How global experiences fueled this CHRO’s mindset

By the time he was 17 years old, Alan Winters had lived in five countries and traveled to at least 50. His father was a Hollywood stuntman and continually moved with his family to new locations around the world.

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As an adolescent, Winters says, making new friends was challenging. But it taught him to be open-minded about people, to see things from different perspectives and to appreciate different ways of life. Those lessons helped pave the way for his success as chief people officer at Teleperformance, a Paris-based global organization that offers digital integrated business services, ranging from solutions design and business optimization strategies to customer support and back-office services.

HRE spoke with Winters about his personal and career experiences, the HR profession and the responsibilities of managing a workforce of 420,000 employees in 87 countries.

HREWhat impact did your childhood experiences have on you?

Teleperformance Alan Winters
Alan Winters

Winters: I didn’t go to the same school for more than a year until 11th grade in high school. I lived in England, Canada, Australia, New Zealand … That’s why today I can go anywhere. I think it has made me more open to new ideas, adventures and cultures.

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HREEarly on, you had many career interests, ranging from being a chiropractor to a minister. Why did you choose HR?

Winters: I’m a people person. Whether you’re dealing with patients or are ordained as a minister, it is people-focused and service-related work. That’s what motivates me and gets me excited. That’s basically what I do today as CPO—provide service to the 420,000 people I’m responsible for.

HRE: As the HR leader of a global organization, how do you build camaraderie among employees with conflicting cultures or ideas?

Winters: Teleperformance is a collaborative organization by nature. It’s a balance of keeping that people focus [by being] strategic and tactical. As a manager, there are times when you need to get your team together and collaborate on decisions, and there are times (rare) when as a boss, you need to make decisions. That’s how I approach it.

HRE: Your company employed hundreds of people in Ukraine before the war began. Have you been able to stay in touch or help care for them?

Winters: We are a people-based company, which means taking care of our people is our number one priority, in any geography where there is a problem—whether that’s a war in Ukraine today or an earthquake in the Philippines. We spend a lot of time making sure our people are in a safe environment and can support themselves and their families. That’s part of the Teleperformance DNA and what we do.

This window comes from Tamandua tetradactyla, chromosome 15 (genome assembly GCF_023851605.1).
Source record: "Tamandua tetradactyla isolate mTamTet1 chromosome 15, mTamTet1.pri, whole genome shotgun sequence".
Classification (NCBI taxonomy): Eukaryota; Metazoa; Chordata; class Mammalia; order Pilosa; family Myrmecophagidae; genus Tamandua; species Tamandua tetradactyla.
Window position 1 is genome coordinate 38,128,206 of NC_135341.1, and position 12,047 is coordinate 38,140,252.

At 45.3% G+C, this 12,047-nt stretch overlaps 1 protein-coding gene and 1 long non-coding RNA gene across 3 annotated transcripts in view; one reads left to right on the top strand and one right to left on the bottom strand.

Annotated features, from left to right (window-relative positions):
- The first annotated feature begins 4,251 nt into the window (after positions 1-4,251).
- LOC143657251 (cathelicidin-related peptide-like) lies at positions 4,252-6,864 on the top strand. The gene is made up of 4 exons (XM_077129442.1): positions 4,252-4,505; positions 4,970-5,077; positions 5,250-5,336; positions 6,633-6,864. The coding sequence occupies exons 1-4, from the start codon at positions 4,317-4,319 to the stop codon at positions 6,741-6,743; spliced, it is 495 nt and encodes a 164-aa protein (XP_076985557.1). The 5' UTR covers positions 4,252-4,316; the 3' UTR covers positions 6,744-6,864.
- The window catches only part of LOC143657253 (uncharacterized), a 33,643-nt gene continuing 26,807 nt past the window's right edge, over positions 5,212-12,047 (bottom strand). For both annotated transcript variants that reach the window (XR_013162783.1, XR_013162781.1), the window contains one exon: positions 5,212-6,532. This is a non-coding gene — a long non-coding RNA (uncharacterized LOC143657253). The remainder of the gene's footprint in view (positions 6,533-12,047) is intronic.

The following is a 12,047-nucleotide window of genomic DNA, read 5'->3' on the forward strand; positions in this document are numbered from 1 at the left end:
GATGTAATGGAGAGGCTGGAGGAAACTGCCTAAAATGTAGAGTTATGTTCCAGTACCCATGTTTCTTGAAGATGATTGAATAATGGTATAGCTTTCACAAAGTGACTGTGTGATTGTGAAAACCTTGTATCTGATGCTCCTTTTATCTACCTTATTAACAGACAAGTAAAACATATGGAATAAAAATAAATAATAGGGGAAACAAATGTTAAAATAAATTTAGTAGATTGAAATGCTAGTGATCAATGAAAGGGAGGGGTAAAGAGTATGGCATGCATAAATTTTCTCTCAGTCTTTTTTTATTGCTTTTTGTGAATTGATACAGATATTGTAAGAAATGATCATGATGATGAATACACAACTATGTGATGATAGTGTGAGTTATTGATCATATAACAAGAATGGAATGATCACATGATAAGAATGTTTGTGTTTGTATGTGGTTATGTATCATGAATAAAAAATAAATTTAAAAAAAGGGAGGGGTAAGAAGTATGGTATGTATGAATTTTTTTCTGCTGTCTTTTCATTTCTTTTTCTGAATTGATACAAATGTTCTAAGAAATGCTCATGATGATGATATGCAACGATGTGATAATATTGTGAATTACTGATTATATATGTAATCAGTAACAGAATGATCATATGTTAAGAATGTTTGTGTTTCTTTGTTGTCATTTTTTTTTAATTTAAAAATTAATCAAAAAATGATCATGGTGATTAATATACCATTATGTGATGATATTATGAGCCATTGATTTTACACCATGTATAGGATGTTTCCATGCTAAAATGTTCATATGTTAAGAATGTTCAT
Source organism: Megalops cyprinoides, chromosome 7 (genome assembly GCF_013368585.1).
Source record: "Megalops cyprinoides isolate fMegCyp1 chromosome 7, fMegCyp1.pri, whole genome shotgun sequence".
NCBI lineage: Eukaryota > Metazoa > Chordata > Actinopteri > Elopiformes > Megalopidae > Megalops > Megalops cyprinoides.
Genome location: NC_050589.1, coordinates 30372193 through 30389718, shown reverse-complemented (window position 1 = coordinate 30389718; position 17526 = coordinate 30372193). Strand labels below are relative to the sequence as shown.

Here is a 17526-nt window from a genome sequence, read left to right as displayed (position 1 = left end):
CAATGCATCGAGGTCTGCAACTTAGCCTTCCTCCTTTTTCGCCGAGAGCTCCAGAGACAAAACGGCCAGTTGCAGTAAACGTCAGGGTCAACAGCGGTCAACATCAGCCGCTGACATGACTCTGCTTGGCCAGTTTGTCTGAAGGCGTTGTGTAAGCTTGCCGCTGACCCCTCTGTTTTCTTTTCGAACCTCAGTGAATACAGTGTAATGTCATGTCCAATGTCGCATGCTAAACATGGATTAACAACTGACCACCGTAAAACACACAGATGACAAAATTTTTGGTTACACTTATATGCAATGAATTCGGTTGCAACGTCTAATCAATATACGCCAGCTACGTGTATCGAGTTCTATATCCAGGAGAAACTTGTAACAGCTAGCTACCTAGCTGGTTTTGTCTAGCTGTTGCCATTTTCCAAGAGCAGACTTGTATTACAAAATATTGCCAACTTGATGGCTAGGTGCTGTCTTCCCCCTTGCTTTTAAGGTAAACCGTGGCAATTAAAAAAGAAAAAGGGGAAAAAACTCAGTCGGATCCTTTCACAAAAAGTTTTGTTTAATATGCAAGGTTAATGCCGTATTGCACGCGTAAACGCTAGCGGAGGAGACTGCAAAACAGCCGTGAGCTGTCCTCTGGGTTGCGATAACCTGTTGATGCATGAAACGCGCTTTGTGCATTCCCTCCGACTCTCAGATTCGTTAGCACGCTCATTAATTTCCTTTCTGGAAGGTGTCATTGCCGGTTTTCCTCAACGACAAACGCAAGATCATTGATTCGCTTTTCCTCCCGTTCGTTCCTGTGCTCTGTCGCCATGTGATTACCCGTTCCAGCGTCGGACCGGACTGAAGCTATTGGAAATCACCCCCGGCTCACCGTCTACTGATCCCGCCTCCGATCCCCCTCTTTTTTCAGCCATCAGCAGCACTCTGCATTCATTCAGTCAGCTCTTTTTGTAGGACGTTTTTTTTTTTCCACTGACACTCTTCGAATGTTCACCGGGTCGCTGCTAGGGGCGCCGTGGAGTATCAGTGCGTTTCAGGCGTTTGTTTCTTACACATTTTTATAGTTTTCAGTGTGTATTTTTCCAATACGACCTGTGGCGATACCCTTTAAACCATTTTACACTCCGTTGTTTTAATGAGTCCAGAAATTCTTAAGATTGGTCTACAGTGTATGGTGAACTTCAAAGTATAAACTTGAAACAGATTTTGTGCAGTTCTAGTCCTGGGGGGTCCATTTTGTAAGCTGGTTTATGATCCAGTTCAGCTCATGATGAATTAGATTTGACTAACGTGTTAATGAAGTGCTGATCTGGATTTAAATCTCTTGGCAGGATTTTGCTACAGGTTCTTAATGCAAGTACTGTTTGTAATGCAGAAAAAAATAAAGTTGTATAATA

As best we can, we’re in constant contact and provide support. The company has donated more than $2 million (U.S.) to UNICEF and Red Cross and have pledged even more through internal campaigns, aid and ongoing fundraising from our employees all over the world.

HRE: Considering how much the pandemic has influenced the world of work, what skills are now needed for senior HR roles?

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Winters: I’m not looking for somebody who’s been taught or managed a people function in the past in the “old way of managing.” That’s no longer relevant. The pandemic has really emphasized that. You have to think about, how does whatever you’re working on influence [employees] or need to be communicated? How are the people you’re serving receiving whatever your new process is? [That] requires ingenuity, creativity and use of digital transformation and technology to really [drive] change.

See also: Why ‘goosebumps moments’ could be a key to winning the talent war

HRE: While you’ve worked for Teleperformance for nine years, you’ve been in this position for just two years. What has it taught you about HR?

Winters: My role with Teleperformance has always been, at the heart, about our employees—our people (it is how I approach all jobs.) My title, role and responsibilities have just evolved slightly over time. What I’ve learned most is the impact your decisions can have on a large group of people. We interact with so many different cultures around the world that it’s important to be cognizant of how people interpret communication, policies or initiatives through the lens of those different cultures.  

HRE: What activities do you engage in to refresh or boost your energy or creativity?

Winters: I am a passionate cook. When I travel for work and get free time or spend the weekend in a new city, I usually enroll myself in a cooking school for one to two days to understand the food and culture in those countries or cities. I love preparing and eating pasta and sauce from scratch. I really love taking a recipe, following it to the letter the first time, and then looking at it again and adapting it or doing my own thing. I also spend lots of time with my four grandchildren and have competed in triathlons, both of which help me rethink and process [ideas].

HRE: What would you like people to know about you as a person? 

Winters: Not everyone knows I’m a gay man. That certainly helps me understand different points of view a lot better and makes me more aware of different perspectives—whether it involves LGBTQ+ or gender or ethnicities—than I might otherwise. This is probably why I love working with Teleperformance as much as I do. We are what I like to think of as the most diverse and multicultural team in our industry … we are The United Cultures of TP where people can freely be their authentic true self.

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Carol Patton
Carol Patton is a contributing editor for HRE who also writes HR articles and columns for business and education magazines. She can be reached at